Elementary for Watson
Former big leaguer blazed a trail as general manager
Throughout Black History Month in February, the Hall of Fame celebrates the lives of African Americans who made historic contributions to the National Pastime.
By Cassidy Lent
Bob “Bull” Watson was a two-time National League All-Star at first base, but he may best be known for his work as a pioneering general manager.
Watson came up in September of 1966 with the Astros and played 14 years with them, and he also spent time with the Boston Red Sox, New York Yankees, and the Atlanta Braves. He retired in 1984 with a career .295 betting average and more than 1,800 hits.
After retiring, Watson became a coach for the Oakland A’s for three years before rejoining the Astros organization as assistant general manager from 1989-1993. In 1994, the Astros hired him as their general manager, technically making him the first African-American general manager in baseball history (the late Bill Lucas served as the Atlanta Braves general manager in 1976 under the title of director of player personnel).
Watson saw it as an honor, but also as a job, saying, “I don’t want to be categorized as a pioneer. I want to be categorized as a guy who was the right man for the job…and was qualified for the position.”
Even though he was being considered as a possible candidate for the National League president position, Watson embraced the job as GM. As the Astros general manager from 1994-1995, the team went 142-117. He then went to the Yankees as general manager for 1996-1997, winning the World Series in 1996 and laying the groundwork for the Yankees’ three straight World Series titles from 1998-2000.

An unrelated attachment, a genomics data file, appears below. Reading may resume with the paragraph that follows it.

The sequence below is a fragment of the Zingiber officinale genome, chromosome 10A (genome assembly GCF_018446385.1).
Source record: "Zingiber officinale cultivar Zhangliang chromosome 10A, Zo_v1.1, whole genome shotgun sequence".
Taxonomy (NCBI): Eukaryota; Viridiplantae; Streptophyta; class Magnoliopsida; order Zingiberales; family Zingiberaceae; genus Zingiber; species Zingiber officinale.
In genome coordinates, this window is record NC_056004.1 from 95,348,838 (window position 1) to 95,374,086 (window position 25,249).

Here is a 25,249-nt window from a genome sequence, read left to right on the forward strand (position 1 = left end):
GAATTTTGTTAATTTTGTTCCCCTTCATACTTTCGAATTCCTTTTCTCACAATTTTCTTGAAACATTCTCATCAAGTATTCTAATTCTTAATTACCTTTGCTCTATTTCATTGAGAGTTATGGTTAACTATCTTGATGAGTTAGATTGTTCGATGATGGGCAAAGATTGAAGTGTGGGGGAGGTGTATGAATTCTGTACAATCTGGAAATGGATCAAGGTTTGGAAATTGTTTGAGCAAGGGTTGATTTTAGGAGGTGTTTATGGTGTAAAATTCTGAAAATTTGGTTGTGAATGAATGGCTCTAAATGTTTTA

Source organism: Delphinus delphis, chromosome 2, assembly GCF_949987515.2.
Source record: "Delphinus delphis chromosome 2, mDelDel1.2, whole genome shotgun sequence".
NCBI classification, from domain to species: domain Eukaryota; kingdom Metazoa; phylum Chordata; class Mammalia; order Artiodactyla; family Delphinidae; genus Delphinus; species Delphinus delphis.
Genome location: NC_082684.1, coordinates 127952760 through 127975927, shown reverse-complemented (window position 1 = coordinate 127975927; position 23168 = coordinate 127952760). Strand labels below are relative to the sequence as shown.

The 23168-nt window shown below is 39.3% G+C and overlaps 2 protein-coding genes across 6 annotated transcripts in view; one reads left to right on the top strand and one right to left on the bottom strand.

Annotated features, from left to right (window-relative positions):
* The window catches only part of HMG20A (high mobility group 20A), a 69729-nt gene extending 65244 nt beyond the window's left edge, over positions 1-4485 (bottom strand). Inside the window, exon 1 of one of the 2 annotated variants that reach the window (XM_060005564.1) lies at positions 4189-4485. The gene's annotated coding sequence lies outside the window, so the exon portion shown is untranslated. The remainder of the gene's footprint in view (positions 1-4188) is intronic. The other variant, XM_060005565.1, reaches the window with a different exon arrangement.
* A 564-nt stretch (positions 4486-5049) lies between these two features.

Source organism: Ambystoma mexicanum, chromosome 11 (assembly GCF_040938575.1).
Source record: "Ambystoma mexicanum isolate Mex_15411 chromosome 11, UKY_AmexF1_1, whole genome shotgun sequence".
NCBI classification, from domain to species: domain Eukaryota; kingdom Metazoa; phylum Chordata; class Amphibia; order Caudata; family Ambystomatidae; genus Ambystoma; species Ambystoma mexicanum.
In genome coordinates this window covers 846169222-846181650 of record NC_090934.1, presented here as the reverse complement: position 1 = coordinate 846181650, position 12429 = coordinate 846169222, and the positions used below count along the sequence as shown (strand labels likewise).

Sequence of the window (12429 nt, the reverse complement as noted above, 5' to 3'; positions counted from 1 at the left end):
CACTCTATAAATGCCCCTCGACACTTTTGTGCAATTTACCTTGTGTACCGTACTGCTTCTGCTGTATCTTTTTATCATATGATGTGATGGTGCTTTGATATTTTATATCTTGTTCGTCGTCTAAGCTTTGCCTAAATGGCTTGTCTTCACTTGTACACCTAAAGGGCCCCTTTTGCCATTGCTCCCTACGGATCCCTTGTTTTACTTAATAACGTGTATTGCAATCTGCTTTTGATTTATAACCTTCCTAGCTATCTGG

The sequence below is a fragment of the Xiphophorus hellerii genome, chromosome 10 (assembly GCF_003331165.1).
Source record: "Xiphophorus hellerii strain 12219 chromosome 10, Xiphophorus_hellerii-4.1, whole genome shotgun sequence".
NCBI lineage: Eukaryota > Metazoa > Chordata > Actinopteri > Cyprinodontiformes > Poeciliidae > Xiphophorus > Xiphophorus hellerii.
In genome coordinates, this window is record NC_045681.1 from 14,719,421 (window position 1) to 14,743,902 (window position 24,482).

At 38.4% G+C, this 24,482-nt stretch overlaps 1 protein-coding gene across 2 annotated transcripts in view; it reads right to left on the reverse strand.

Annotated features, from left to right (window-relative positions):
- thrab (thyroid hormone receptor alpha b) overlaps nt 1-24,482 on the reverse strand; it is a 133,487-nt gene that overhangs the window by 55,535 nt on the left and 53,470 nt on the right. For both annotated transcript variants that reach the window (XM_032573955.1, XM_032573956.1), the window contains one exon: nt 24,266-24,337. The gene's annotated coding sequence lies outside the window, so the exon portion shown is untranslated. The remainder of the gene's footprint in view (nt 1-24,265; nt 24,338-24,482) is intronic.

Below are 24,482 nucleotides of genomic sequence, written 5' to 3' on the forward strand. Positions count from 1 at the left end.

In 2002, he became MLB’s vice president of rules and on-field discipline. He held this position until he retired in 2010, but continued to help with the Urban Youth Academy program.
Looking over his accomplishments in baseball, Watson was proud but also wanted to keep it all in perspective.
“I’d like to see all those firsts turned into second, third, fourth, and fifth,” Watson said. “We need to cultivate managers, minor league directors and executives…to attract young African Americans and inspire them, they need to see people who look like them.”
Celebrate Black History Month with the Museum’s Pastime’s Pride features. Subjects include Buck O’Neil, Elston Howard, Rachel Robinson, the Evolution of Night Baseball, Welday Walker, Herb Washington, Connie Morgan, Bill White, Sam Lacy, Octavius Catto, Willie Horton, Bob Watson, Pumpsie Green, Charlie Grant, William Matthews, Don Newcombe, Vic Power, Emmett Ashford and Hank Thompson.
Cassidy Lent was a Library-Research intern in the Hall of Fame’s Frank and Peggy Steele Internship Program for Youth Leadership Development. For information on how to apply for the Class of 2014 Steele Internship Program, click here